Friday, September 08, 2006

Simple factory pattern made simpler

A Simple Factory pattern returns an instance of one of several possible classes depending on the data provided to it.

Last week I talked about a technique that allows you to reduce (and effectively reuse) code when you have a pattern of 2..n values, where for each value you want to execute a different method with the same signature

if (someValue == SomeEnum.Type1)
Method1("value 1");
else if (someValue == SomeEnum.Type2)
Method2("value 2");
else if (someValue == SomeEnum.Type2)
Method3("value 3");

while the method is valuable by itself, there is a pattern where it fits perfectly, this is the simple factory method; let's start with a reports example.

Suppose we have a Base Report class, and two implementations of it:

abstract class BaseReport {
public BaseReport() {
Console.WriteLine("Base Report Created");
}
public abstract void Execute();
}
class Report1 : BaseReport {
public Report1():base() {
Console.WriteLine("Report1 created");
}
public override void Execute() {
Console.WriteLine("Report1");
}
}
class Report2 : BaseReport {
public Report2():base() {
Console.WriteLine("Report2 created");
}
public override void Execute() {
Console.WriteLine("Report2");
}
}

enum ReportType {
Report1,
Report2
}
To use the arrays of methods, we have to declare our delegate to instantiate the reports:
delegate BaseReport ReportCreatorDelegate();
Then we have our factory class that contains:

  • An array of methods

  • a method to instantiate each report

  • The method to execute the requested report, depending on the parameters
class ReportGenerator {
static BaseReport CreateReport1() {
return new Report1();
}
static BaseReport CreateReport2() {
return new Report2();
}
static ReportCreatorDelegate[] reports;
static ReportGenerator() {
reports = new ReportCreatorDelegate[2];
reports[0] = new ReportCreatorDelegate(CreateReport1);
reports[1] = new ReportCreatorDelegate(CreateReport2);
}
public static BaseReport Execute(ReportType reportType) {
return reports[(int)reportType]();
}
}

Then here's how we use this code:

BaseReport report1 = ReportGenerator.Execute(ReportType.Report1);
report1.Execute();

BaseReport report2 = ReportGenerator.Execute(ReportType.Report2);
report2.Execute();
Console.ReadLine();
Update: Pablo commented "the fact that calling the factory with the type you want to create is kinda the same as creating it yourself", it is true, I could've just created an instance directly my self there, but this was just a bad example from my part, that value could come from a drop down select list, from a configuration file, etc, I just did a bad job showing you how you could use the code.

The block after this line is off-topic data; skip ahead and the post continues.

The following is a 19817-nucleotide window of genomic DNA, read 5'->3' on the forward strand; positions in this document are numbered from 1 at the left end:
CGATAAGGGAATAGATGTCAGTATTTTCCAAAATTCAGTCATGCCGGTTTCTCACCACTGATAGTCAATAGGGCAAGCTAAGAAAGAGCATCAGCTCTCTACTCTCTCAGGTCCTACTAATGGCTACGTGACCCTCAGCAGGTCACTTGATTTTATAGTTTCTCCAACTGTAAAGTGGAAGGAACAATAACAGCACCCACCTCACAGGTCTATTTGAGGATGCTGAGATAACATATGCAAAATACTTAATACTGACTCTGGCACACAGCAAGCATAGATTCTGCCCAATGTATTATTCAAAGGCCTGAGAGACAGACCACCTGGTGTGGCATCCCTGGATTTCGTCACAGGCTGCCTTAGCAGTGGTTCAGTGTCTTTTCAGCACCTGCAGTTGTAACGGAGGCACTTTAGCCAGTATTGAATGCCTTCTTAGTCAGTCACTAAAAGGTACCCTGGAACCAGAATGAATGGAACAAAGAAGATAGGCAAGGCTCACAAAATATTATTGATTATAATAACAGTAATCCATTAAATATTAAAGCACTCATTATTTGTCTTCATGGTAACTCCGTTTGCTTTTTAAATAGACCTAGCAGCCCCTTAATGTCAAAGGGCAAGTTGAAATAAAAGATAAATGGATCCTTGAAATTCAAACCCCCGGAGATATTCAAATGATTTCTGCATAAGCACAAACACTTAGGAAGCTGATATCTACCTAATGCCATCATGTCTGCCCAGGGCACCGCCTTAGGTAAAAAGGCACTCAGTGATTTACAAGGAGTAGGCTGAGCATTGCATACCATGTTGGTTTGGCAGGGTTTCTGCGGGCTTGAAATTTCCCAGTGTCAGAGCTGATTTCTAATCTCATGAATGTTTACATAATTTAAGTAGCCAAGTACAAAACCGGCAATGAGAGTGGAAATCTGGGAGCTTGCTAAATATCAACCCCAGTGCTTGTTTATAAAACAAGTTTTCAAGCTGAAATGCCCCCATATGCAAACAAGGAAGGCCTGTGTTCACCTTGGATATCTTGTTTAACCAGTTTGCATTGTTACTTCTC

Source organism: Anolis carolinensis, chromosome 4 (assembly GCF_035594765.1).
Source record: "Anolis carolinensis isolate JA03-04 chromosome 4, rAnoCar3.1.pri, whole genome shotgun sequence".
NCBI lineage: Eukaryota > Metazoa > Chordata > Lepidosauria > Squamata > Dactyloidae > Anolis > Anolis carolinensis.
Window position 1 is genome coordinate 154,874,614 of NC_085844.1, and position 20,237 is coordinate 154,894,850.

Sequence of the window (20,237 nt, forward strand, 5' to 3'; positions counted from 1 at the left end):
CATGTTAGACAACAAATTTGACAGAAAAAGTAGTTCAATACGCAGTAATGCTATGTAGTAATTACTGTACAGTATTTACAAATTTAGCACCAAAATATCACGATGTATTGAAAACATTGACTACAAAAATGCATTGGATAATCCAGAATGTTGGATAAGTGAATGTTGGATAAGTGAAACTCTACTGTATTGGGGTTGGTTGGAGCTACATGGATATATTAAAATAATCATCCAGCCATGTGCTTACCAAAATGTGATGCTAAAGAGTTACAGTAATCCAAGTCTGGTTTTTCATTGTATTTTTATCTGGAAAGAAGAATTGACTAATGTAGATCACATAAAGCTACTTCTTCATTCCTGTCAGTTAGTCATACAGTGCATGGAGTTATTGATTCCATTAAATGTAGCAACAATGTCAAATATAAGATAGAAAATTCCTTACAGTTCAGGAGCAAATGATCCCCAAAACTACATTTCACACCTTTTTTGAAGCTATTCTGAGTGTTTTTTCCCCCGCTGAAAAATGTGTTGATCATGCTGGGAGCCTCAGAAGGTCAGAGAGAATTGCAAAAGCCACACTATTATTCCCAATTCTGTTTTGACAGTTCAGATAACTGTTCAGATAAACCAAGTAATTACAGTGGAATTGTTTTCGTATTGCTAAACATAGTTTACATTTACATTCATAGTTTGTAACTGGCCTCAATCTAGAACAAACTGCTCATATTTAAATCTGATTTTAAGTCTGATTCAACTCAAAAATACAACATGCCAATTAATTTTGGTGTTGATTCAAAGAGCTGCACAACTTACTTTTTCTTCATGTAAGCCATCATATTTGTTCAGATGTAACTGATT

This particular example is very light weight and works great to implement this simple pattern, but it has the limitation that it works only for values that can be converted to integerAyende and Steven pointed out that the same technique can be implemented using Dictionaries, this would allow us to have other types as the index of our collection of methodsOn my next posts I'll show you this technique, using Dictionaries of methods

You can find the full source code for this and my previous example here

2 comments:

Pablo said...

Hi,

maybe it's because I'm a Java programmer, but that implementation of a Factory is not good (politely speaking). Don't you have a Class.newInstance() equivalent?

The main problem is that if you want to add a new type of Enum, you have to add a new index to the array, so you modify the factory for each new type.

That, and the fact that calling the factory with the type you want to create is kinda the same as creating it yourself. I think the whole idea of the factory pattern is the client class not knowing wich concrete class is being created.

Well, just my thought.. again, maybe it's a good implementation in C#, but it does have some conceptual errors anyway.

Regards,
Pablo.

BlackTigerX said...

This particular implementation is for a simple pattern factory, and if you wanted to add a product to the factory, you would have to modify the factory anyway regardless of how you implement it

it is a very specific case where you can use this particular example, but works really well

in this example yes, I'm passing the type my self, but that could come from a configuration file, a web service call, etc